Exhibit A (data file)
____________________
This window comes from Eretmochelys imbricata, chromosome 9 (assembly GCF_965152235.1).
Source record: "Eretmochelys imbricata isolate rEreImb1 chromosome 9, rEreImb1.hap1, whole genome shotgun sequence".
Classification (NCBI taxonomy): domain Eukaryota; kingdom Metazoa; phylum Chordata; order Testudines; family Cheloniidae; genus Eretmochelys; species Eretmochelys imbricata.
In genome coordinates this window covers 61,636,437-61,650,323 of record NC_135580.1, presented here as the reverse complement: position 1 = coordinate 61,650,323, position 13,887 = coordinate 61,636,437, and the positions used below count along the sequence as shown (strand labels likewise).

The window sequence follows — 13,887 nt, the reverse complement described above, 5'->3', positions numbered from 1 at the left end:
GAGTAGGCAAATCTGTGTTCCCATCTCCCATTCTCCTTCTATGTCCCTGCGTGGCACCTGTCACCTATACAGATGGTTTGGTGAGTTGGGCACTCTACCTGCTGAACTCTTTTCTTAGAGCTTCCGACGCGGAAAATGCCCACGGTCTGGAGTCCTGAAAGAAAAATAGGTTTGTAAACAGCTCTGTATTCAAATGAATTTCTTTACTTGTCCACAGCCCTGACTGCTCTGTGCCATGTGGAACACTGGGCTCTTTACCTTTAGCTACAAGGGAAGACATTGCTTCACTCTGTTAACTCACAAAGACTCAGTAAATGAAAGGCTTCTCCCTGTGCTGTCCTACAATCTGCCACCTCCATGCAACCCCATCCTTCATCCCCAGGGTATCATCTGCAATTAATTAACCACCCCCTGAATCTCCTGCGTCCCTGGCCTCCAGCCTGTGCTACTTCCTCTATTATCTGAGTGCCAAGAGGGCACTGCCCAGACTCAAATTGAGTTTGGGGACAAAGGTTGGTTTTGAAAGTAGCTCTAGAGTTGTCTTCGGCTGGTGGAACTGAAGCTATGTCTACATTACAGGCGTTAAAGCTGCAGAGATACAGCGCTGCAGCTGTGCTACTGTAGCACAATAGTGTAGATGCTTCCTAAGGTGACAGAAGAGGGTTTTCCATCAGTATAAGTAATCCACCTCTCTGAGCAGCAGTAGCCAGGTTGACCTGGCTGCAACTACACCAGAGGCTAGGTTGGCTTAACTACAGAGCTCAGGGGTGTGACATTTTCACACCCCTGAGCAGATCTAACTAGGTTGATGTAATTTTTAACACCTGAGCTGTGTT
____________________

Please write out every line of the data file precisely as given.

This window comes from Eretmochelys imbricata, chromosome 9 (assembly GCF_965152235.1).
Source record: "Eretmochelys imbricata isolate rEreImb1 chromosome 9, rEreImb1.hap1, whole genome shotgun sequence".
Classification (NCBI taxonomy): domain Eukaryota; kingdom Metazoa; phylum Chordata; order Testudines; family Cheloniidae; genus Eretmochelys; species Eretmochelys imbricata.
In genome coordinates this window covers 61,636,437-61,650,323 of record NC_135580.1, presented here as the reverse complement: position 1 = coordinate 61,650,323, position 13,887 = coordinate 61,636,437, and the positions used below count along the sequence as shown (strand labels likewise).

The window sequence follows — 13,887 nt, the reverse complement described above, 5'->3', positions numbered from 1 at the left end:
GAGTAGGCAAATCTGTGTTCCCATCTCCCATTCTCCTTCTATGTCCCTGCGTGGCACCTGTCACCTATACAGATGGTTTGGTGAGTTGGGCACTCTACCTGCTGAACTCTTTTCTTAGAGCTTCCGACGCGGAAAATGCCCACGGTCTGGAGTCCTGAAAGAAAAATAGGTTTGTAAACAGCTCTGTATTCAAATGAATTTCTTTACTTGTCCACAGCCCTGACTGCTCTGTGCCATGTGGAACACTGGGCTCTTTACCTTTAGCTACAAGGGAAGACATTGCTTCACTCTGTTAACTCACAAAGACTCAGTAAATGAAAGGCTTCTCCCTGTGCTGTCCTACAATCTGCCACCTCCATGCAACCCCATCCTTCATCCCCAGGGTATCATCTGCAATTAATTAACCACCCCCTGAATCTCCTGCGTCCCTGGCCTCCAGCCTGTGCTACTTCCTCTATTATCTGAGTGCCAAGAGGGCACTGCCCAGACTCAAATTGAGTTTGGGGACAAAGGTTGGTTTTGAAAGTAGCTCTAGAGTTGTCTTCGGCTGGTGGAACTGAAGCTATGTCTACATTACAGGCGTTAAAGCTGCAGAGATACAGCGCTGCAGCTGTGCTACTGTAGCACAATAGTGTAGATGCTTCCTAAGGTGACAGAAGAGGGTTTTCCATCAGTATAAGTAATCCACCTCTCTGAGCAGCAGTAGCCAGGTTGACCTGGCTGCAACTACACCAGAGGCTAGGTTGGCTTAACTACAGAGCTCAGGGGTGTGACATTTTCACACCCCTGAGCAGATCTAACTAGGTTGATGTAATTTTTAACACCTGAGCTGTGTT